Othello is portrayed early in the play as a noble, skilled military leader who is successful at everything he attempts, including marrying the beautiful Desdemona. Yet by the end of the play he is completely overcome with jealousy and rage, to the point of murdering Desdemona and killing himself. Iago drives him to this point by playing on one of Othello's character flaws, his insecurity and jealousy. Whether these feelings were the result of his age or his race, both of which are cited throughout the play, they are clearly present, and they enable Iago to convince him that his wife is unfaithful to him with Cassio. When they encounter Cassio and Desdemona in conversation (with Cassio trying to persuade her to intervene on his behalf with her husband) Iago plants a seed of doubt, intimating that Othello's old lieutenant is attempting to seduce his young wife:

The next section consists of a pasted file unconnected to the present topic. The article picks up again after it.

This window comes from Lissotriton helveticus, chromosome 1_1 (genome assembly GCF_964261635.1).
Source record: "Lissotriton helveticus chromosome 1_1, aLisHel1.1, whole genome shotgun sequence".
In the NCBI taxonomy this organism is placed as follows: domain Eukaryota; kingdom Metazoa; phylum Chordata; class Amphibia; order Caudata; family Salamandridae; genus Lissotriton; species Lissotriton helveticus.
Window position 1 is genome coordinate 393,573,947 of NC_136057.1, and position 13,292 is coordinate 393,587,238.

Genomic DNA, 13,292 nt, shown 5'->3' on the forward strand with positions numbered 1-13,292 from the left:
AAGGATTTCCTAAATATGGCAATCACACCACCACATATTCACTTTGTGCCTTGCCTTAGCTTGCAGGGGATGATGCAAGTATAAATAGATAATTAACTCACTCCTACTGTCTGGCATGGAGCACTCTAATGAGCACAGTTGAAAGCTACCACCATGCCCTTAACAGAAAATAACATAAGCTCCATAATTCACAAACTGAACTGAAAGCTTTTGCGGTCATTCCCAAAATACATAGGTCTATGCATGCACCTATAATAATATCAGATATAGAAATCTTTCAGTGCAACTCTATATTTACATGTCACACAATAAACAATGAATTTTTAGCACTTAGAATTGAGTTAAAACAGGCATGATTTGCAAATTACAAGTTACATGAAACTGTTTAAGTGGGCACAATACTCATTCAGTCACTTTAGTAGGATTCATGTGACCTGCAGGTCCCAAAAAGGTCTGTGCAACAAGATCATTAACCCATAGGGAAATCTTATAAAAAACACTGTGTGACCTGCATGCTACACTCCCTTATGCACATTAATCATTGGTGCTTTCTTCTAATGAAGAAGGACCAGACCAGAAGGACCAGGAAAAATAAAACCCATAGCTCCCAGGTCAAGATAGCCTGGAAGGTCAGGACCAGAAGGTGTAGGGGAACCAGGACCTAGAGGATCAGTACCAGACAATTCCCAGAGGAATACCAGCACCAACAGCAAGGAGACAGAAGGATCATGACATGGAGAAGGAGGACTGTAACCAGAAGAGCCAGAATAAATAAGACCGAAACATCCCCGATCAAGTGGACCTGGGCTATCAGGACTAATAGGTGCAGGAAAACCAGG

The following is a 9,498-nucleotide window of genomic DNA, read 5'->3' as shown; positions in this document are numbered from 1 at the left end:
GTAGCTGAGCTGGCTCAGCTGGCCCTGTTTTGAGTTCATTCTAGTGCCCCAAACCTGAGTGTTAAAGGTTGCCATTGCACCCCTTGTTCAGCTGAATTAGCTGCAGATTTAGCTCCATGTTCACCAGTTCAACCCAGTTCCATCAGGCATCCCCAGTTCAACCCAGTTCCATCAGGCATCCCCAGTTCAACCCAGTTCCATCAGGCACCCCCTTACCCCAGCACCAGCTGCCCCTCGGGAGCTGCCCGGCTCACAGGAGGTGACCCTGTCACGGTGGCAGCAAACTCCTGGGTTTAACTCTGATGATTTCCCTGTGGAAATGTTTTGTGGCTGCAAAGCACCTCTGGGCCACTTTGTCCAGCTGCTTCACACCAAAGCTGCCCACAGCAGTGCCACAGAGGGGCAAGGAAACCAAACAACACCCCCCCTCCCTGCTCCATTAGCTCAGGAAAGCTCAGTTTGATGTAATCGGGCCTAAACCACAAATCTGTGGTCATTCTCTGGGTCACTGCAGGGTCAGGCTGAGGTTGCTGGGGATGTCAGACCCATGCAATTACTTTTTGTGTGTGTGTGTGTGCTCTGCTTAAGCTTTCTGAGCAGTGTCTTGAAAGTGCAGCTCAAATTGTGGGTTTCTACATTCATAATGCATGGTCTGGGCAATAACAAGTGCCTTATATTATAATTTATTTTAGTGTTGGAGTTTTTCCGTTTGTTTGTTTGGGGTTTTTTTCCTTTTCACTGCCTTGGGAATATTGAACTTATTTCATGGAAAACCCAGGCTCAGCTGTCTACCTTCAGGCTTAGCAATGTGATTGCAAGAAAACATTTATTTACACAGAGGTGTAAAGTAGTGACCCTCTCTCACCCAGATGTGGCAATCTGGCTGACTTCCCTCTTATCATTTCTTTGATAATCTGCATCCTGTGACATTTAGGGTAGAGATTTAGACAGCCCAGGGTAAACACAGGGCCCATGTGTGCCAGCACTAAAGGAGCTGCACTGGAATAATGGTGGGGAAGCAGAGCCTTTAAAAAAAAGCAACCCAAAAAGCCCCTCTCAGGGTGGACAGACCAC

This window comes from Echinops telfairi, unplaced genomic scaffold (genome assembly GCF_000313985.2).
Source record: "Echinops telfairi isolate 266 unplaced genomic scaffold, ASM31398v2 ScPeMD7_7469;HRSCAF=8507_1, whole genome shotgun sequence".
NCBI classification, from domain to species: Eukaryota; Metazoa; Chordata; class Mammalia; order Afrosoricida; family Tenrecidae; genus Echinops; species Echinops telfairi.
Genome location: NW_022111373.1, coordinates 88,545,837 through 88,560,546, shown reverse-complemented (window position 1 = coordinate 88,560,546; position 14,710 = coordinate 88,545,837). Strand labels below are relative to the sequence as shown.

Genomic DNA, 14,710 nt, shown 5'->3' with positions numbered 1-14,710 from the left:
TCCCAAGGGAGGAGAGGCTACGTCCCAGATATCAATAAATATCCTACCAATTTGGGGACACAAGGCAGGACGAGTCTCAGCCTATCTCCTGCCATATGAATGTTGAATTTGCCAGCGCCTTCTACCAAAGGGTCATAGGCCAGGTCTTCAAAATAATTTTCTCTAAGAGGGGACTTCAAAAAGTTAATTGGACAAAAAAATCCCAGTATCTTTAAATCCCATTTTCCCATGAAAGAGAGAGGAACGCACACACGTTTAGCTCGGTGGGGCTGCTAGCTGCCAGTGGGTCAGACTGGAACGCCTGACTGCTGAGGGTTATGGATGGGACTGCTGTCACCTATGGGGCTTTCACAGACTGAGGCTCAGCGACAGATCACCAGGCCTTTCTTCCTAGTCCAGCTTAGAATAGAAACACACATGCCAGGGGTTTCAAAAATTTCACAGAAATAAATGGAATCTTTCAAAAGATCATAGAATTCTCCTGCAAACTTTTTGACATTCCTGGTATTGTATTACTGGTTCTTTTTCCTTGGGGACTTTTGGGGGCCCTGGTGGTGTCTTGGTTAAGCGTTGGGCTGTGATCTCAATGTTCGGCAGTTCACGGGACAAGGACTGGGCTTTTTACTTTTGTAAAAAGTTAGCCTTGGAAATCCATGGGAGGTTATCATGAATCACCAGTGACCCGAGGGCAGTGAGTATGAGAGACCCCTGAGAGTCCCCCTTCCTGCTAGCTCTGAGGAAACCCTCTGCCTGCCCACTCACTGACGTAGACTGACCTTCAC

Ha! I like not that.... Cassio, my lord! No, sure I cannot think it That he would steal away so guiltylike Seeing you coming.
Iago is able to manipulate Othello's natural jealousy, and in the process, reduces him to an angry shell of his former self. Whether Othello's nobility earlier in the play is a facade, or whether the Moor simply possessed a tragic flaw that made him susceptible to Iago's scheming is a subject of scholarly debate, but it is clear that Othello, despite his many strengths, is a jealous, insecure man when it comes to his young wife.